Show simple item record

dc.contributor.authorColanzi, Liliana
dc.date.accessioned2017-04-04T20:27:15Z
dc.date.available2017-04-04T20:27:15Z
dc.date.issued2017-01-30
dc.identifier.otherColanzi_cornellgrad_0058F_10095
dc.identifier.otherhttp://dissertations.umi.com/cornellgrad:10095
dc.identifier.otherbibid: 9906004
dc.identifier.urihttps://hdl.handle.net/1813/47757
dc.description.abstractThis work draws from animal studies, biopolitics, and posthumanism to explore the ways in which the body is simultaneously inscribed and erased in seven Latin American texts from the last fifty years: from João Guimarães Rosa’s “Meu tio o Iauaretê” (1961) to Martín Felipe Castagnet’s Los cuerpos del verano (2012), and including Sara Gallardo’s Eisejuaz (1971), Jorge Baron Biza’s El desierto y su semilla (1998), Mario Bellatin’s Flores (2000), Miguel Esquirol’s “El Cementerio de Elefantes” (2008), and Rafael Pinedo’s Subte (2012). In these novels and short stories the body is the place where issues of race, sexuality, and ethnicity are negociated and contested: I focus on the figures of the animal, the monster, and the cyborg as bodies that escape the confining limits of a white, rational, and heterosexual normativity modeled after modern and contemporary Western ideals. In all these narratives, the marginalized body helps to destabilize binary concepts such as nature/culture, human/animal, normal/abnormal, civilization/barbarism, and is the springboard from which biological life —instead of the usually dominant logos– is able to generate a field of affect, estrangement, or resistance which can be influential in the creation of alternative communities. In the aforementioned cases, the animal sign is instrumental in thinking on those bodies —whether they are sick, disabled, queer, poor, marginalized, female, indigenous, minority— that do not conform to an hegemonic image of Man.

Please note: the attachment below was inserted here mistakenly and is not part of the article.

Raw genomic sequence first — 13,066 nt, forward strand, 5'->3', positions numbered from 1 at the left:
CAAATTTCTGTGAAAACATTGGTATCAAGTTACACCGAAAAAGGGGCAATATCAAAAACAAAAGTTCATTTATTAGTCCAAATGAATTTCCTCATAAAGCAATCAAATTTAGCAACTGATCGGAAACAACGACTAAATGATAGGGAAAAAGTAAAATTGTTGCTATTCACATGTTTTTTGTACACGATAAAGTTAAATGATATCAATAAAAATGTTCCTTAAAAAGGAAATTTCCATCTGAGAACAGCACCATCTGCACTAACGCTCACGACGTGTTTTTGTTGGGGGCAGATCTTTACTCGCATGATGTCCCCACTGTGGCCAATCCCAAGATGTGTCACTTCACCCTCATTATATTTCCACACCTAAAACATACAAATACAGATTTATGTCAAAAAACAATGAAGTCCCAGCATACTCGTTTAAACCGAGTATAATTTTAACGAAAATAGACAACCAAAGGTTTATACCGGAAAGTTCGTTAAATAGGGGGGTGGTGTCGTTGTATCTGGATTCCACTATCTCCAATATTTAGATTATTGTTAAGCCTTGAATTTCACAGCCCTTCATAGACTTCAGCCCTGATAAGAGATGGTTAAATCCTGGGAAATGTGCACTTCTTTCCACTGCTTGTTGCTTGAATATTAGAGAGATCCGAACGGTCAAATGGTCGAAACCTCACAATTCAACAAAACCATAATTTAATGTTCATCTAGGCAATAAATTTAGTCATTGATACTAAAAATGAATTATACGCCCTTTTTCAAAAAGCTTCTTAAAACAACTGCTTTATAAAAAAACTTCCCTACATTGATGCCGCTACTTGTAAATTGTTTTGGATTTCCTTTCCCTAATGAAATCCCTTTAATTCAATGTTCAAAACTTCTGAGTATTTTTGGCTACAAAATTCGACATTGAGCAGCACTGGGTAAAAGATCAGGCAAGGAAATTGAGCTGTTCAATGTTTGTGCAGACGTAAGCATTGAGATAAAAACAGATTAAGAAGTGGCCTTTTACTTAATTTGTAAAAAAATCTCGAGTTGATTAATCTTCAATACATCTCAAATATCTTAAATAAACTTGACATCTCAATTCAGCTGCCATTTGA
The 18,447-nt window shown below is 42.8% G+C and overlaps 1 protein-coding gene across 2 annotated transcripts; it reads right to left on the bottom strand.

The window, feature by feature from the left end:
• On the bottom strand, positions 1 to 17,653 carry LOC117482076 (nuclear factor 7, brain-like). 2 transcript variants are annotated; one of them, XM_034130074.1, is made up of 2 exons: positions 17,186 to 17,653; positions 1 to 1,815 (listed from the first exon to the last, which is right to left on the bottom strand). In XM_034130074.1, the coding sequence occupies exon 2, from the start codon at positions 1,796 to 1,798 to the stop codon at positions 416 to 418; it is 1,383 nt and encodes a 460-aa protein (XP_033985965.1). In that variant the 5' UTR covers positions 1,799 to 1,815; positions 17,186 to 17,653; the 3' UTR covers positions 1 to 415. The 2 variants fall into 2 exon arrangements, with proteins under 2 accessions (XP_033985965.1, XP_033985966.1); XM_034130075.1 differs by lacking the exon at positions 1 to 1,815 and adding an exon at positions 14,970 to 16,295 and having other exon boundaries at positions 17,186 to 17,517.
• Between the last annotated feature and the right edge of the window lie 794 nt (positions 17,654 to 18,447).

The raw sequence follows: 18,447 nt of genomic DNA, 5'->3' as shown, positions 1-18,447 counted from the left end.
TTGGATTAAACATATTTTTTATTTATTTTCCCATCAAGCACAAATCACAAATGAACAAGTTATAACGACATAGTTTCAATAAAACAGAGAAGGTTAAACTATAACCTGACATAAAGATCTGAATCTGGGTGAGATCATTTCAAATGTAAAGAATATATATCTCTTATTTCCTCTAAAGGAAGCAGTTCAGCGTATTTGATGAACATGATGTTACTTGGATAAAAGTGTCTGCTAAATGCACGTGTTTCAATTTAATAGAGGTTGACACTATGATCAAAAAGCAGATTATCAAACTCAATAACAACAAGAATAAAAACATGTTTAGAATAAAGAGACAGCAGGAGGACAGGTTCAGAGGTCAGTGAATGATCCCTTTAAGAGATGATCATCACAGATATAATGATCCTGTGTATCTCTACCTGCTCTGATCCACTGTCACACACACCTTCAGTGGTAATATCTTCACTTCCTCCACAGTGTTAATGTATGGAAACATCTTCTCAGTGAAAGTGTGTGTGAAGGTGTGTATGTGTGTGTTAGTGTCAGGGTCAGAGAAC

dc.language.isoen_US
dc.subjectLatin American Literature
dc.subjectanimal studies
dc.subjectArgentina
dc.subjectbiopolitics
dc.subjectcontemporary Latin American literature
dc.subjectposthumanism
dc.subjectscience fiction
dc.titleOf Animals, Monsters, and Cyborgs. Alternative Bodies in Latin American Fiction (1961-2012)
dc.typedissertation or thesis
thesis.degree.disciplineComparative Literature
thesis.degree.grantorCornell University
thesis.degree.levelDoctor of Philosophy
thesis.degree.namePh. D., Comparative Literature
dc.contributor.chairCastillo, Debra Ann
dc.contributor.committeeMemberErber, Pedro Rabelo
dc.contributor.committeeMemberMonroe, Jonathan Beck
dcterms.licensehttps://hdl.handle.net/1813/59810
dc.identifier.doihttps://doi.org/10.7298/X4765C8J


Files in this item

Thumbnail

This item appears in the following Collection(s)

Show simple item record

Statistics